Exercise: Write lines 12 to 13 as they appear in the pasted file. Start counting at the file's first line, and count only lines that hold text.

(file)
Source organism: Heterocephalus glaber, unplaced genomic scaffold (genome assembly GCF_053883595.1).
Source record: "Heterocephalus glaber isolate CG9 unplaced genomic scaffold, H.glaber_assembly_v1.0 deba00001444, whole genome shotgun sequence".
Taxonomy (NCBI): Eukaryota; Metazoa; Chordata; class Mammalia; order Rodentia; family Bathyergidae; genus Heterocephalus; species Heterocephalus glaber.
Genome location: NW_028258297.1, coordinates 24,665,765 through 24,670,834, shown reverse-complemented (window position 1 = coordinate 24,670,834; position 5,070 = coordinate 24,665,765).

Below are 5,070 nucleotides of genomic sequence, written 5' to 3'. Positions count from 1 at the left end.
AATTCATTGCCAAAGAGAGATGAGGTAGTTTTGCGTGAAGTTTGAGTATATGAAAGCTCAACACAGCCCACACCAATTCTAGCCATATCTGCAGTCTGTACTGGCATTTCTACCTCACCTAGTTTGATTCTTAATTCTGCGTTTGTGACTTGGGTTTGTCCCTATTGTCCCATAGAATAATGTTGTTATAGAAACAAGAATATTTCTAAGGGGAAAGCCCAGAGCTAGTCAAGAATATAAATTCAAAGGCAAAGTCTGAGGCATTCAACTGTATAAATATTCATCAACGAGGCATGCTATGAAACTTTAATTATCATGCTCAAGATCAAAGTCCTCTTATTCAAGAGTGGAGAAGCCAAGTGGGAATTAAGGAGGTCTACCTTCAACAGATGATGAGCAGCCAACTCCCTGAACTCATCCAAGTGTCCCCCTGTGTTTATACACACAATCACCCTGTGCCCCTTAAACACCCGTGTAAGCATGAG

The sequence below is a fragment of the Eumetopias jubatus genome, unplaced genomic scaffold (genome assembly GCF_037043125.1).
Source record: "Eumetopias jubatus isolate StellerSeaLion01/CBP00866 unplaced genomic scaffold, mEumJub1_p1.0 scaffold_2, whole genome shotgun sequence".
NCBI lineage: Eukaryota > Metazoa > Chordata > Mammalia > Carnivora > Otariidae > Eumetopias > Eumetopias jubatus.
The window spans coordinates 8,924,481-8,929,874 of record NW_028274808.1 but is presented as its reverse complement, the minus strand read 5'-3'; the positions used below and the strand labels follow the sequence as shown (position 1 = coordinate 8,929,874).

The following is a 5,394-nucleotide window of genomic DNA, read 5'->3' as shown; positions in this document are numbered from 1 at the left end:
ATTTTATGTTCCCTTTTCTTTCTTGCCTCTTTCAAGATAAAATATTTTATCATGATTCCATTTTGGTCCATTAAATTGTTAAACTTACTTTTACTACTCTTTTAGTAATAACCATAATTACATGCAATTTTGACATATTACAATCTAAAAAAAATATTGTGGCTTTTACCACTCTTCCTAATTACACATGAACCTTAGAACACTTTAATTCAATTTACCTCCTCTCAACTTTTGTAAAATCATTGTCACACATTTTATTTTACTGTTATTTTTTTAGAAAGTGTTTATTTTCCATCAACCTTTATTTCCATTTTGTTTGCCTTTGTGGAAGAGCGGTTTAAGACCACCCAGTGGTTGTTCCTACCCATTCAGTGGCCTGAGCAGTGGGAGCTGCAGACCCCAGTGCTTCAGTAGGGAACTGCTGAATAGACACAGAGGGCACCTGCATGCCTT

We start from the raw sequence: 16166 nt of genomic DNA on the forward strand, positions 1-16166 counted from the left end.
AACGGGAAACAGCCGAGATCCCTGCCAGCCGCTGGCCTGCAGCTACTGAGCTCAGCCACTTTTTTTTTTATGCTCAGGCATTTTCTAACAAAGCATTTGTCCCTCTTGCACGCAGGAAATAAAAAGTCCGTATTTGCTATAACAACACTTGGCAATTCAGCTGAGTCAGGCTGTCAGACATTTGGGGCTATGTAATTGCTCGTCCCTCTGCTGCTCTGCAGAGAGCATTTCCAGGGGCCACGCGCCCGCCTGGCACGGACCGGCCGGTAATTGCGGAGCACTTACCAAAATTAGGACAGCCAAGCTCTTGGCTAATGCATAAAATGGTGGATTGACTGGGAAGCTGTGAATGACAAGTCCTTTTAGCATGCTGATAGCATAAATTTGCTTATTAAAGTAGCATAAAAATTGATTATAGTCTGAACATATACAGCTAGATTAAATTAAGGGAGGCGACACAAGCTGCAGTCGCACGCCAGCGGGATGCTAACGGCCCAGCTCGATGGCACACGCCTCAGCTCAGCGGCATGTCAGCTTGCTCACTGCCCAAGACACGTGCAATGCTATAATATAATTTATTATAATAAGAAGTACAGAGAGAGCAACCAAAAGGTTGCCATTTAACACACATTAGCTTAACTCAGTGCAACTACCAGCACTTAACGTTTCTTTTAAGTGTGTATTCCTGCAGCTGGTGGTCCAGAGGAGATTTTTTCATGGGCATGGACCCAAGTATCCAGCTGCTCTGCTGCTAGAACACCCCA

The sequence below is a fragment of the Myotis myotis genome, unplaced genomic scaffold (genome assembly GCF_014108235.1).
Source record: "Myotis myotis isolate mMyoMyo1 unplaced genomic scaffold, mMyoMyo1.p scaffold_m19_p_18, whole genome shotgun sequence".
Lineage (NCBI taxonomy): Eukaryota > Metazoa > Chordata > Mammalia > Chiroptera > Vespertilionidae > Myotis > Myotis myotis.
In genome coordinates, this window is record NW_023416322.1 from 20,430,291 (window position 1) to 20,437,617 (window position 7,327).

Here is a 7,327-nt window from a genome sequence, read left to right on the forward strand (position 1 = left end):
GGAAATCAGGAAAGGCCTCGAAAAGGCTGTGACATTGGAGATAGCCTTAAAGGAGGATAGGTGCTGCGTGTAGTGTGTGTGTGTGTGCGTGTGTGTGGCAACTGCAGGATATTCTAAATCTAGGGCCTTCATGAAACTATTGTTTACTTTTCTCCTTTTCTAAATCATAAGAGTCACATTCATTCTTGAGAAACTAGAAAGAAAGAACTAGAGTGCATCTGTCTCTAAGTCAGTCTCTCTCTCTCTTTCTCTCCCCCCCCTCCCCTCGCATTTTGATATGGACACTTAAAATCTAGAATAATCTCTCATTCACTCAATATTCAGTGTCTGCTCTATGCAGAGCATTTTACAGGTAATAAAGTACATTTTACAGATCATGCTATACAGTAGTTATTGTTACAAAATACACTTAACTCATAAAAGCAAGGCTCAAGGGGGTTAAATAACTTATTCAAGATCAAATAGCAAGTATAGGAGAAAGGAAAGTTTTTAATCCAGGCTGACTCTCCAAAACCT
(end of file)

ATTTTATGTTCCCTTTTCTTTCTTGCCTCTTTCAAGATAAAATATTTTATCATGATTCCATTTTGGTCCATTAAATTGTTAAACTTACTTTTACTACTCTTTTAGTAATAACCATAATTACATGCAATTTTGACATATTACAATCTAAAAAAAATATTGTGGCTTTTACCACTCTTCCTAATTACACATGAACCTTAGAACACTTTAATTCAATTTACCTCCTCTCAACTTTTGTAAAATCATTGTCACACATTTTATTTTACTGTTATTTTTTTAGAAAGTGTTTATTTTCCATCAACCTTTATTTCCATTTTGTTTGCCTTTGTGGAAGAGCGGTTTAAGACCACCCAGTGGTTGTTCCTACCCATTCAGTGGCCTGAGCAGTGGGAGCTGCAGACCCCAGTGCTTCAGTAGGGAACTGCTGAATAGACACAGAGGGCACCTGCATGCCTT

We start from the raw sequence: 16166 nt of genomic DNA on the forward strand, positions 1-16166 counted from the left end.